From the Memoirs of Alvin Dorfman: Civil Rights Lawsuits, part 6: Employee Surveillance

In another memorable case I handled, the opposing lawyer not only gave his client bad advice, but made things a lot worse for him than they needed to be. My client, Patricia, worked at the United States Redemption Center, one of the many purchasing centers owned by U. S. Redemption, and she had discovered that some of her most intimate conversations there had been recorded because the phones were “bugged.” At the time, she was in the middle of a divorce and had a boyfriend, and one of her children was going to counseling. Patricia learned that her employers had listened to her conversations about all these matters and replayed the tapes to other persons to the amusement of all. It goes without saying that she felt her privacy had been violated and, as we stated in the formal complaint, that she had suffered extreme embarrassment, humiliation, anxiety and mental anguish.

We did an extensive investigation and discovered from former employees of the Redemption Center who had installed the bug how and where it was installed (in the ceiling). To my surprise, they admitted that they had heard the recordings and knew that had been repeatedly played for others. So we brought a lawsuit in federal court against U.S. Redemption Center, Inc. and the individual defendant, who ran the business (although we discovered that his wife was the nominal president and sole shareholder of his business). We alleged that the activities of the defendants were in violation of anti-bugging statutes contained in federal law and in New York State penal law, and constituted an invasion of privacy and defamation. Initially, the defendants were represented by an attorney (let’s call him “Attorney A”), but eventually he represented only the company while another attorney took over the representation of business owner as an individual.

Attorney A impressed me as quite bright but lacking common sense. It didn’t take a mental gymnast to realize that the charges in the summons and complaint could also lead to criminal charges in both the state and the federal courts. If I had been in his position, I would have rushed to make the best possible deal for my client and settled the matter as quickly as possible. Instead, Attorney A never cooperated, rarely returned a phone call, and referred to my client in the most derogatory manner, using just about every sort of epithet a “street guy” could think of. He had to have known I’d repeat this all to my client and, of course, she was furious. She wanted to go straight to the Nassau County District Attorney’s office to file a complaint alleging criminal violation of the anti-bugging laws of the State of New York. Up to that point, I had restrained her from doing this, but in light of the defendant’s attorney’s behavior I now made no attempt to stop her.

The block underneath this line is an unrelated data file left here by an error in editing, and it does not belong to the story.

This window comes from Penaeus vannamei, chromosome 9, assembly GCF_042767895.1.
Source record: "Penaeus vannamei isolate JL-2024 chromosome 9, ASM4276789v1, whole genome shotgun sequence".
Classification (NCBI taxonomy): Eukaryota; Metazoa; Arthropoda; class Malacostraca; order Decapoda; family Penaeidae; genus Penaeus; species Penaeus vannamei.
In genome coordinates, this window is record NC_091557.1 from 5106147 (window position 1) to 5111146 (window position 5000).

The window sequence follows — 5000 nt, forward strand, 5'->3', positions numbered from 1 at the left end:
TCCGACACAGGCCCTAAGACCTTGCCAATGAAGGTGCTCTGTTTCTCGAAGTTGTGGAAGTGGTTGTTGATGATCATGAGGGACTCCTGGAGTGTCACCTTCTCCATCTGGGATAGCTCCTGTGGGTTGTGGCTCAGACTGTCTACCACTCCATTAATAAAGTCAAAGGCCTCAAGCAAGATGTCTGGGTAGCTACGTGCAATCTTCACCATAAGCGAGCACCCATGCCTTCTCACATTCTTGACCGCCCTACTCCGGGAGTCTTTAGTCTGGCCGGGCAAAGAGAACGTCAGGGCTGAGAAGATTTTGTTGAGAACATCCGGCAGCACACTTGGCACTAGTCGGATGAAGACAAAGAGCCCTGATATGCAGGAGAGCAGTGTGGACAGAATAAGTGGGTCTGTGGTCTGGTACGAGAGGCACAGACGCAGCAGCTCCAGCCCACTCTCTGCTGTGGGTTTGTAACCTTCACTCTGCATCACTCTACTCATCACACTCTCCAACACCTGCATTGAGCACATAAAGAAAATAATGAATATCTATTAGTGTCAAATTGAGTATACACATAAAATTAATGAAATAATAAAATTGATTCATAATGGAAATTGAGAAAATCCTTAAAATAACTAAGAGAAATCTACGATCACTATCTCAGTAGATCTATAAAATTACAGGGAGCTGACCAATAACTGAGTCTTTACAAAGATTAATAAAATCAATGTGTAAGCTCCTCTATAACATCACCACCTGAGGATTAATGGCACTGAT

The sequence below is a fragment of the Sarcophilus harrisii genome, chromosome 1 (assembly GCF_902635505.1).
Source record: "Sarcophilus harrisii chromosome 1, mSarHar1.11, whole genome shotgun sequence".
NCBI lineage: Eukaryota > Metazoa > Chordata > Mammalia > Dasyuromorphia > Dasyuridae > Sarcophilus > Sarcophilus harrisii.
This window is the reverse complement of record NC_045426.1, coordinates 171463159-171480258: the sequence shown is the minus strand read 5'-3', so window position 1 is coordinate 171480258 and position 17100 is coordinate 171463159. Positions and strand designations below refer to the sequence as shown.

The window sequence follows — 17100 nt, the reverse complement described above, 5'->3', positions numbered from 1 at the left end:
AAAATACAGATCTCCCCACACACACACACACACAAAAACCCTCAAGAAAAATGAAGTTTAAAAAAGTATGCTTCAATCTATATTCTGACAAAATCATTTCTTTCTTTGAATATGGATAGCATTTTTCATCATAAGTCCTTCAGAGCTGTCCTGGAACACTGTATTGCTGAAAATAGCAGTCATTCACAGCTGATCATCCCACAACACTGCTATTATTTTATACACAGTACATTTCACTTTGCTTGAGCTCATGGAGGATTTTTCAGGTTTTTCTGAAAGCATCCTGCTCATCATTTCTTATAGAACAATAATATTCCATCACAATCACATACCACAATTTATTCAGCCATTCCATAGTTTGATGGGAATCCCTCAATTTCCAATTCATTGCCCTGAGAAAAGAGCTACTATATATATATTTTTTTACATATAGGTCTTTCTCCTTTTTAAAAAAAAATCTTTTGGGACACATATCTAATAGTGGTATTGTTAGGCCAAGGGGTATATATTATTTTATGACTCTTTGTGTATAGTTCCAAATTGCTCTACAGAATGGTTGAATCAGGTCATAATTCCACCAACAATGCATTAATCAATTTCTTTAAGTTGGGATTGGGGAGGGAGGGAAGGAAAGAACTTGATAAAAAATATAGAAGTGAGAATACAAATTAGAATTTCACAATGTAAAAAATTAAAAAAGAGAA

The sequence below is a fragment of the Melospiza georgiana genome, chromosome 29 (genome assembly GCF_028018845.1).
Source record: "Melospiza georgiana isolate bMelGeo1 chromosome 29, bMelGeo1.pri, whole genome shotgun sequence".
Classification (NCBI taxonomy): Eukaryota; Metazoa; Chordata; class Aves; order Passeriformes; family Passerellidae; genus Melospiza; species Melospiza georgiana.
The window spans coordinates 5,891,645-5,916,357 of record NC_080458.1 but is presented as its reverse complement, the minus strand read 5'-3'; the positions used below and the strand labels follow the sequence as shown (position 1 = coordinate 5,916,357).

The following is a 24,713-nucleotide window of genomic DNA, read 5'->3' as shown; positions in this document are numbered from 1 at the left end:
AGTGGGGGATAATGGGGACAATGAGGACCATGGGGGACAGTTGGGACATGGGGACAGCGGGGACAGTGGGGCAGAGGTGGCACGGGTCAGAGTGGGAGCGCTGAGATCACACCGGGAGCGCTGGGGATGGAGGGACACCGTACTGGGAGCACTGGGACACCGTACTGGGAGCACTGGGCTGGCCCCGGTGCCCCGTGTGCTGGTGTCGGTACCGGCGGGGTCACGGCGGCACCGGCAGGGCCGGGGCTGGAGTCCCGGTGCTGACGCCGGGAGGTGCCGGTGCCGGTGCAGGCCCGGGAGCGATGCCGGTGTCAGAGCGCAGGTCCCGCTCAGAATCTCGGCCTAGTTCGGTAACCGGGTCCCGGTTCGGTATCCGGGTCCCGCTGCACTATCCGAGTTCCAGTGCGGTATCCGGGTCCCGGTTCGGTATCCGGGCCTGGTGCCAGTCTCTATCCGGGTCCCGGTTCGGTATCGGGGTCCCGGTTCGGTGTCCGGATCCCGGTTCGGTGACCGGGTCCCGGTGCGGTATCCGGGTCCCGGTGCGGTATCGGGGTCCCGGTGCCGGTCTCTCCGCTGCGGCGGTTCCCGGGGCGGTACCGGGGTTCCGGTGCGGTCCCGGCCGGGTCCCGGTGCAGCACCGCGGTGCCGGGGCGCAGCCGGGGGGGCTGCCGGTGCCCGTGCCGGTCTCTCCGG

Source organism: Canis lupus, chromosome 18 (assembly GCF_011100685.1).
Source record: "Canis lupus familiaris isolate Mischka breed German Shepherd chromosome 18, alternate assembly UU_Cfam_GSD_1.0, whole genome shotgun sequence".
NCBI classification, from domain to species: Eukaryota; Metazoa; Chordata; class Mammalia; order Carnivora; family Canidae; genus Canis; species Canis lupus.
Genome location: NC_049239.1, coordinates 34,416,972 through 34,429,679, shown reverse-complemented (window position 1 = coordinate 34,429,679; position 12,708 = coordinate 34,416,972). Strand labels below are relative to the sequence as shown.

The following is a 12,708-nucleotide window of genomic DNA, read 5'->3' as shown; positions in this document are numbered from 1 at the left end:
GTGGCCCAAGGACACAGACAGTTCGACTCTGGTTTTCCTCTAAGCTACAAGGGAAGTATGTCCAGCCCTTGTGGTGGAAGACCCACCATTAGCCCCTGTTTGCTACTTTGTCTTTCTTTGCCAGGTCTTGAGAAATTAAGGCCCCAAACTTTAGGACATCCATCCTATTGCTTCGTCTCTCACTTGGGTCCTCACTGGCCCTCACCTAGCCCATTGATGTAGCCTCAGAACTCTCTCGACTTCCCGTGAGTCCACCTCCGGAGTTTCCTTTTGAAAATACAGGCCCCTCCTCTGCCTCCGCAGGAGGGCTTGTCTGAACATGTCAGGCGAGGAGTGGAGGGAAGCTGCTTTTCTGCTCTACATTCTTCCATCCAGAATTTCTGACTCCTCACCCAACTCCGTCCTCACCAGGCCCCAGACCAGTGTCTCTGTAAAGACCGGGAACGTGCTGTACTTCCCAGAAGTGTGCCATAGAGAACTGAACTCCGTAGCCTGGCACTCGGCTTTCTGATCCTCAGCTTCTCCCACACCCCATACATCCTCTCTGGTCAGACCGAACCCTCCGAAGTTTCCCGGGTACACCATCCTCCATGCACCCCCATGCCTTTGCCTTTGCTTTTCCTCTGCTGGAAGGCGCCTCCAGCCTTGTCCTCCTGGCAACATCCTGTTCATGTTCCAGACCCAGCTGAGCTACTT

Meanwhile, nothing in the civil case went smoothly. Agreements and promises meant nothing. During depositions, the defendant produced invoices and other documentation purporting to show that my client could not have been wiretapped because she wasn’t in the Merrick store on the days in question. I told Attorney A to make sure to hold on to those documents because I wanted a documents expert to examine them; I suspected they were forgeries. Early the following week, Attorney A contacted me to tell me that he had gone to court in Brooklyn, parked his car in a municipal garage with the papers and documents in question in the trunk of his car, and returned to the car to discover them all missing. Frankly, I didn’t believe him, but since I had no proof to the contrary I commiserated with him. What followed was almost unbelievable and reflects the tone of the litigation and what I had to deal with. A few hours after this phone call, I received another call from a police sergeant in the Seventh Precinct in Seaford, who told me he had been contacted by Attorney A who had told the sergeant his tale of woe. Attorney A, he said, had hired a private polygraphy expert to confirm his tale, passed the polygraph, and then alleged that I was responsible for the theft of the papers! The sergeant now wanted me and my client to submit to polygraphs and give our statements in the matter. I told him we would do no such thing. There was no end to Attorney A’s perfidious surprises.

It was in the criminal case that my client had instituted that Attorney A’s behavior most damaged his client, who was caused to plead guilty to a class A misdemeanor in the Nassau County District Court and was sentenced to four months’ imprisonment, which he served on weekends. I can say categorically that but for his attorney, the business owner would never have had to suffer the pain of incarceration.

The civil case finally came before federal Judge George C. Pratt, a distinguished-looking gentleman whose reputation was that you couldn’t just “jerk him around.” I knew that the law in this case was far from clear; there were few civil suits based on this criminal law, and I kept this in mind in negotiating a settlement. We agreed on the figure of $32,500, but like everything else in this case, this wasn’t the end of things. Unbeknown to me and Judge Pratt, the defendants (with the help of their attorney, I believed) had denuded themselves of any assets before the settlement by transferring title to their expensive waterfront home in Massapequa so as to try to keep it out of reach of the plaintiff. I therefore had to institute additional proceedings in the Nassau County Supreme Court to void that transfer. Eventually, we succeeded in securing the relief we sought, and my client collected the settlement monies.

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